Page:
Doha I, 2016
Doha II, 2016
Doha III, 2016
Musée d’art contemporain de Montréal
Luc Tuymans is considered one of the most significant and influential painters working today. His brief career as a filmmaker in the early 1980s led him to introduce new techniques such as cropping, close-ups, framing, and sequencing into his paintings. These remain key elements in his work. Tuymans focuses on the mediation and translation of images. Many of his images appear blurred or reduced, in whitewashed colours, as if they were viewed at several removes or camouflaged in some way. His paintings are frequently based on existing photographs or film stills drawn from the media, which the artist then reworks, rephotographs, and eventually alters to such an extent that the original is barely recognizable (if not for the title of the work). This approach bears witness to Tuymans’ belief that representation can only be partial and subjective, and that meaning must be pieced together—like memories—through isolated fragments.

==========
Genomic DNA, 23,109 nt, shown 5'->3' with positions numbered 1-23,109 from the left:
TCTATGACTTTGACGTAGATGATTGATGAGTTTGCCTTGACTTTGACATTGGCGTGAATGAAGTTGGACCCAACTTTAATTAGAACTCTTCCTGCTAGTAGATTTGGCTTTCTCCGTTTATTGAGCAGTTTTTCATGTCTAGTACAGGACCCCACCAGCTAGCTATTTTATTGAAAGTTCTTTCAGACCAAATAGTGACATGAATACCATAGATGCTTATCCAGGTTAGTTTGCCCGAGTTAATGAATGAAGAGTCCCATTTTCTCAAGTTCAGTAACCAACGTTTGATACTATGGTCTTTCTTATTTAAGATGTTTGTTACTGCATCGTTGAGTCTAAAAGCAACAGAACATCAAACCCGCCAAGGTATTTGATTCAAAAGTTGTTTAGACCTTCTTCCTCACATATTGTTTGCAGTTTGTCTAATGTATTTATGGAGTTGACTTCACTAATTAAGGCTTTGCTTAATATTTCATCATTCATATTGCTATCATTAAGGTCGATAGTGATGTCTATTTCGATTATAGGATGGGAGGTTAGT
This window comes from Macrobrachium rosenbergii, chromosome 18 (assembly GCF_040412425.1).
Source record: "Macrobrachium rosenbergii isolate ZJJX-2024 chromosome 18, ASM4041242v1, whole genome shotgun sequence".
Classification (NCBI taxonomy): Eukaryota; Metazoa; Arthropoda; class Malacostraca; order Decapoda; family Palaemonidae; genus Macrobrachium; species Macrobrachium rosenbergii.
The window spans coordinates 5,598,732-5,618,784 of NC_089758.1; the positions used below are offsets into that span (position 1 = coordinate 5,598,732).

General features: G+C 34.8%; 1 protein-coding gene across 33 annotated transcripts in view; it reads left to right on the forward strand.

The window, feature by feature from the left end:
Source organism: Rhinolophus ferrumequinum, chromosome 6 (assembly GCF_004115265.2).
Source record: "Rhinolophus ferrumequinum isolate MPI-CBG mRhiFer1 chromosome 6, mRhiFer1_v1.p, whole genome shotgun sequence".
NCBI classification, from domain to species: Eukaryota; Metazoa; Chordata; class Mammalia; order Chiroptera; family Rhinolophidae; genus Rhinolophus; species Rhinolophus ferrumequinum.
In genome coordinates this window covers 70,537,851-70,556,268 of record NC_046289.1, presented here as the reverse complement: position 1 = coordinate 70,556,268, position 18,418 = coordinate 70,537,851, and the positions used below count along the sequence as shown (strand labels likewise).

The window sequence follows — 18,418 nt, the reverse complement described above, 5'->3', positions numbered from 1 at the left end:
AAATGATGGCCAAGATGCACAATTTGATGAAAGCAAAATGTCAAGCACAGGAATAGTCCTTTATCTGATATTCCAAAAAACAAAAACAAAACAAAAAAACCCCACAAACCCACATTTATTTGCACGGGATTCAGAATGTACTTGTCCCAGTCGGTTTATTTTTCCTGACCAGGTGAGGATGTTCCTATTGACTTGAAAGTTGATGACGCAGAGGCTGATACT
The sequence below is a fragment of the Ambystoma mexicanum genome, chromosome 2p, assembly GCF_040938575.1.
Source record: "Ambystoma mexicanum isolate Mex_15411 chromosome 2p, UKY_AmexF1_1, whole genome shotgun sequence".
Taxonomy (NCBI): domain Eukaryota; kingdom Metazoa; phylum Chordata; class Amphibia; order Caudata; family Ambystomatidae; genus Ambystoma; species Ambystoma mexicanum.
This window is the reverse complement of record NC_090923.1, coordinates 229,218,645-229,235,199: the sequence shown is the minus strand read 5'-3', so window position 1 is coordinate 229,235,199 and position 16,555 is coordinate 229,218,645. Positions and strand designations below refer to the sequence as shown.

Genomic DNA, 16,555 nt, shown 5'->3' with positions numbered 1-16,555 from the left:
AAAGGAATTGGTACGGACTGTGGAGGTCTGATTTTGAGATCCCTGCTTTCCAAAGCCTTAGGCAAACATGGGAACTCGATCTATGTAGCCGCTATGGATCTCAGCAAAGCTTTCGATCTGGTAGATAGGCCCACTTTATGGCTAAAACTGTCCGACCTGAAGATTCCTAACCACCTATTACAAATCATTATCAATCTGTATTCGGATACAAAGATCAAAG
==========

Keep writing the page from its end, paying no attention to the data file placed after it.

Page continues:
For La Biennale de Montréal, Tuymans has created four new works, including the series entitled Doha. The three Doha paintings depict the empty galleries of the Qatar Museums Gallery Al Riwaq, pursuing the representation of empty spaces, which is a recurring feature in his work (as with Gas Chamber, 1986, and The Green Room, 1994, for example). During his major survey exhibition in Doha in 2015, Tuymans had the walls of the exhibition halls painted blue, reminiscent of the dim galleries at the neighbouring Museum of Islamic Art. The empty blue-coloured spaces might represent Tuymans’ interest in the ephemeral and ungraspable concept of prophecy—the undying idea that cannot be eradicated but instead lays dormant for a while, only to be picked up again at a later time, in another place—and a first attempt at transforming this idea into a concrete visual image.